Second annual Gasparilla Music Festival brings food, music and fellowship to downtown Tampa

A look at the March 9 fest from multiple viewpoints, photos included.

click to enlarge The Meter Men featuring Page McConnell closing the second annual Gasparilla Music Festival, 2013. -
The Meter Men featuring Page McConnell closing the second annual Gasparilla Music Festival, 2013.

Though the sky was overcast and grey to begin the day, no rain actually fell on the second annual Gasparilla Music Festival, the weather lightly breezy and coolish earlier in the AM, getting warmer, sunnier and slightly more humid in the afternoon, and dipping back down to a chilly windy 60s as the evening faded to night. Upwards of 9,000 Tampa Bay area folks were drawn in waves throughout the day to Kiley Gardens and Curtis Hixon Waterfront Park along downtown Tampa’s waterfront on Sat., March 9, 2013. Families spread out on blankets and low-slung chairs, kids ran free over the squares of grass and concrete at Kiley and wider expanses at Curtis Hixon, and a general relaxed mood prevailed.

Kiley was put to full use this time around, with ‘Tibbetts' Corner’ encompassing arts and crafts sellers, a Dickel’s Tennessee Whiskey booth that was hopping all day long, a big tented beer garden, and even a brand new ground-level Awesome Stage set up in the far corner, which I’m sad to say I never remembered to hit when someone was actually performing on it. Overall, there were generally more tent-shaded, more beer and alcohol choices scattered all over, and the addition of a bigger cordoned-off VIP area that encompassed about 15 feet of space in front of the Curtis Hixon stage and ran along the Tampa Museum of Art side of the park.

Myself - Leilani Polk - and a few other folks from CL (photographers Phil Bardi, Chris Spires aka Drunkcameraguy, and Daniel Veintimilla, and writers Julie Garisto and Arielle Stevenson) descended upon the event, wandering picturesque grounds slightly yellowed from the drought to take in all the sights and sounds and report back about it here. Our time-stamped accounts follow:

LANDING 1, 2:15 p.m. Much of my day was spent scurrying from stage to stage and bumping into a ridiculous number of music-loving friends, local musicians, and a few surprise faces I didn’t expect to see. We began our musical adventures at Kiley Gardens with The Wholetones, a Naples quartet that really knows how to bring the grits in a live setting with their style of ‘folkcore,’ which pretty much means they aren’t afraid to shred it out on acoustic instruments. Their straightforward roots-newgrassy aesthetic launches into jazz-soaked territories that sometimes have a gypsy/Mos Eisley Cantina appeal, all bouncy, menacing and exotic; or they let loose in Native American-tribal rocking passages ala Mike Patton’s Tomahawk; or they crush in technical arrangements with plenty of fast and furious string thrashing, picking and fret-flying shreds, Taylor Freydberg on resonant lower-toned vocals and acoustic guitar, Dorris matching him on banjo or guitar or jumping onto cello and raging staccato bursts of bow sweeps, while Russ Depa pounds upright bass and drummer/washboard scratcher Mayo Coates hits a sturdy backbeat that diverges into heavy double bass rhythms. They played a set that included tunes off new album The Alamo (self-released last fall) in front of a rather thick crowd of a few hundred who looked on in appreciation and in many cases, sheer amazement. There were some new Wholetones fans made day, and my own respect for the band grew ever higher. —Leilani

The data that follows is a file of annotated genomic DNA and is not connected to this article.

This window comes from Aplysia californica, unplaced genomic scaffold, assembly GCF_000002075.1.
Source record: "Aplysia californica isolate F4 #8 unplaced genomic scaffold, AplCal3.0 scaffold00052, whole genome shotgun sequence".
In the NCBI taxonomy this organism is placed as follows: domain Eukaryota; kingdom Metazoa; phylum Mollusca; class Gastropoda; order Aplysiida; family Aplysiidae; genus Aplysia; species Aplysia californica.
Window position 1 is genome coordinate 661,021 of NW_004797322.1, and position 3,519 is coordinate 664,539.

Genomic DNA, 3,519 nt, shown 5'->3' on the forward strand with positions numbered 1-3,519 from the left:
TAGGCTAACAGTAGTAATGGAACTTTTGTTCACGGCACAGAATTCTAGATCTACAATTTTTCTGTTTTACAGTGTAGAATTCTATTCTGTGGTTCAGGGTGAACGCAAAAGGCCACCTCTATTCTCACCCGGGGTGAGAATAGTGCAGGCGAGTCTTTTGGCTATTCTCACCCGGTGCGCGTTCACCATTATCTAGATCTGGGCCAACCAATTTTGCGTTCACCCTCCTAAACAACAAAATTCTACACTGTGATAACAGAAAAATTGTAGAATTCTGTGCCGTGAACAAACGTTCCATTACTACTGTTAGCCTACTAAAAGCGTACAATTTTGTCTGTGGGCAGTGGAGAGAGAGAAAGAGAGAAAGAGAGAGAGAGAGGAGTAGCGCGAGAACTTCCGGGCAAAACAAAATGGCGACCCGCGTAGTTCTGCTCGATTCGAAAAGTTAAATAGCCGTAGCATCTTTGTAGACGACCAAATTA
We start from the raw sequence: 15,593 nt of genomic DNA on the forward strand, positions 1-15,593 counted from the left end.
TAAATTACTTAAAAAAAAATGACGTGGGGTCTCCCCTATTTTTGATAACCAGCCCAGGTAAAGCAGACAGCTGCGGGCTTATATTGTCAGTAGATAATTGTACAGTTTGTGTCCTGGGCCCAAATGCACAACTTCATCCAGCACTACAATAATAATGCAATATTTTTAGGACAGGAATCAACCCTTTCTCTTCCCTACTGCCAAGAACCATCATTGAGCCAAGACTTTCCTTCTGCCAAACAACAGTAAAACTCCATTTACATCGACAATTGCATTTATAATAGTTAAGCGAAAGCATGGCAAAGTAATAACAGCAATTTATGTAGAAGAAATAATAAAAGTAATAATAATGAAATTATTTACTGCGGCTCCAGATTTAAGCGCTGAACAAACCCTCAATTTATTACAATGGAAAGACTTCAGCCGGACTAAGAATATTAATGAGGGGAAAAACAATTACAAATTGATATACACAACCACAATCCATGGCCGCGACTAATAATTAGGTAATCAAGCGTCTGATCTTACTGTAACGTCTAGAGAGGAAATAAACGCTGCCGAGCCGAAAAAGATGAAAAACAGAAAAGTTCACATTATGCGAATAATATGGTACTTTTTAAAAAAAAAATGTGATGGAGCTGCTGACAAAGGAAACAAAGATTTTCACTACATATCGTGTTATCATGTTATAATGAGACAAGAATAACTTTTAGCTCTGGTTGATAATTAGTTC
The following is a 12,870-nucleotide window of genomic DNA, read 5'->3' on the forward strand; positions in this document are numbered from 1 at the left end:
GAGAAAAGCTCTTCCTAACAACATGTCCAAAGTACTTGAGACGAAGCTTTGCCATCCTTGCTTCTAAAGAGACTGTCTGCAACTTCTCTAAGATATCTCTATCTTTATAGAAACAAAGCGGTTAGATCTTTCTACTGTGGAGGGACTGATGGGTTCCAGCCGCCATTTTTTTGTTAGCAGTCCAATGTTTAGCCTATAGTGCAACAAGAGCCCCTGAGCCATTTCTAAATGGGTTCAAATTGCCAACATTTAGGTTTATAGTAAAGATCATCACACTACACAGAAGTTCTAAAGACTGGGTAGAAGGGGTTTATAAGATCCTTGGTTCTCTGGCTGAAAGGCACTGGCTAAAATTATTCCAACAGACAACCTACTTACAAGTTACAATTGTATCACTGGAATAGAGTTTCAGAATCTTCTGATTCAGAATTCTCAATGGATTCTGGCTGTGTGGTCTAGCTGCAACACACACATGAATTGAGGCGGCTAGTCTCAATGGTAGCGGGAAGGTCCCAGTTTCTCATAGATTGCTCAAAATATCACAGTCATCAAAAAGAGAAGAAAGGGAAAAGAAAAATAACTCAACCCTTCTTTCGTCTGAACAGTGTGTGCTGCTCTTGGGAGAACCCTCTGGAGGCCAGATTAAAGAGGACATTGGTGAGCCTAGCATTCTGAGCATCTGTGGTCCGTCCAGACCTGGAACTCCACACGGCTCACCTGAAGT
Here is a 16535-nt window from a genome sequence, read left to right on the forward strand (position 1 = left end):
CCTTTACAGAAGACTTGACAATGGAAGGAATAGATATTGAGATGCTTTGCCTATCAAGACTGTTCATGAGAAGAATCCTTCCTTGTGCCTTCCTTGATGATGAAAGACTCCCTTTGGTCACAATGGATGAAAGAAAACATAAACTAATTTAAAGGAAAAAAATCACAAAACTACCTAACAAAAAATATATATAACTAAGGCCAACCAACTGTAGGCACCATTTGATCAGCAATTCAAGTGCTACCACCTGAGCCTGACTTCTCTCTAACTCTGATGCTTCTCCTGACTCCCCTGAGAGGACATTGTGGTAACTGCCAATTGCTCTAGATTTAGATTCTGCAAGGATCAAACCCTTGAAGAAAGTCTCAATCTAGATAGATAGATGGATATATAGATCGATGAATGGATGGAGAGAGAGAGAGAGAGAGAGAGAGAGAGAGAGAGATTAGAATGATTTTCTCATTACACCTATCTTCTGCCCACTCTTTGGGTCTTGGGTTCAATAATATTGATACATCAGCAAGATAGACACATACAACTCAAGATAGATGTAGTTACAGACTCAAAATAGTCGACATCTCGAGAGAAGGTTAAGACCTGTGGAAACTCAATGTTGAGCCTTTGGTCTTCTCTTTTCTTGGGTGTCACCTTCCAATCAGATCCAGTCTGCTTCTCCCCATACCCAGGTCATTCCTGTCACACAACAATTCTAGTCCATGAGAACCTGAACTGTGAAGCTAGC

2:50 p.m. We made our slow way to eat, meet friends, and check out some of Corey Harris’ brand of rasta blues. I’d seen him back in '05 at the late Java Junction, really dug him, but didn’t recall why exactly until today. Rays of light filtered through the clouds as Harris led his four-piece (which included keysman Chris "Peanut" Whitley and Gordon Jones on soprano, alto, tenor and bari sax) through laid-back country-blues, scorching Delta rocking blues, bouncing and jiving New Orleans-flavored forays, and buoyant Afrobeat and reggae hopping and swaying odes full of brassy sunshine. Harris’ excellent, slide-easy ax work set the mood as much as his stirring soulful vocals that flowed over top of it.

We chomped pulled pork sandwiches and crunchy homemade potato chips from Holy Hog BBQ Food Truck, sitting many yards back from the stage, on the upraised portion of the park’s farther reaches and under the shade cast by an 80’x10’ tent. Our friends had set up a mini-camp that was frequented by multiple family groups and was completed by a tiny half-tent, blankets, and kids scampering and chasing each other around and in front of it, where others had set up their own hang sites. It was a nice, lazy feeling, all of us sitting back, chatting and enjoying the light breeze that, paired with the park’s natural amphitheater shape, carried the made-for-outdoors tunes right over to us. —Leilani

EATS CHECK-IN, 3-3:15 p.m. My feasting started with The Refinery’s Thai Pulled Pork Taco, and the “Indie” grilled cheese with Gouda and pears from the Independent Bar and Café. Next, I was formally introduced to the Ella's Americana Folk Art Café chicken and waffle cone, the handheld waffle cone filled with fried chicken, bacon, ranch dressing and big chunks of apple bacon jam. I dubbed it the greatest festival meal of all time. So far so good, and the music? Plenty fantastic as well. —Arielle

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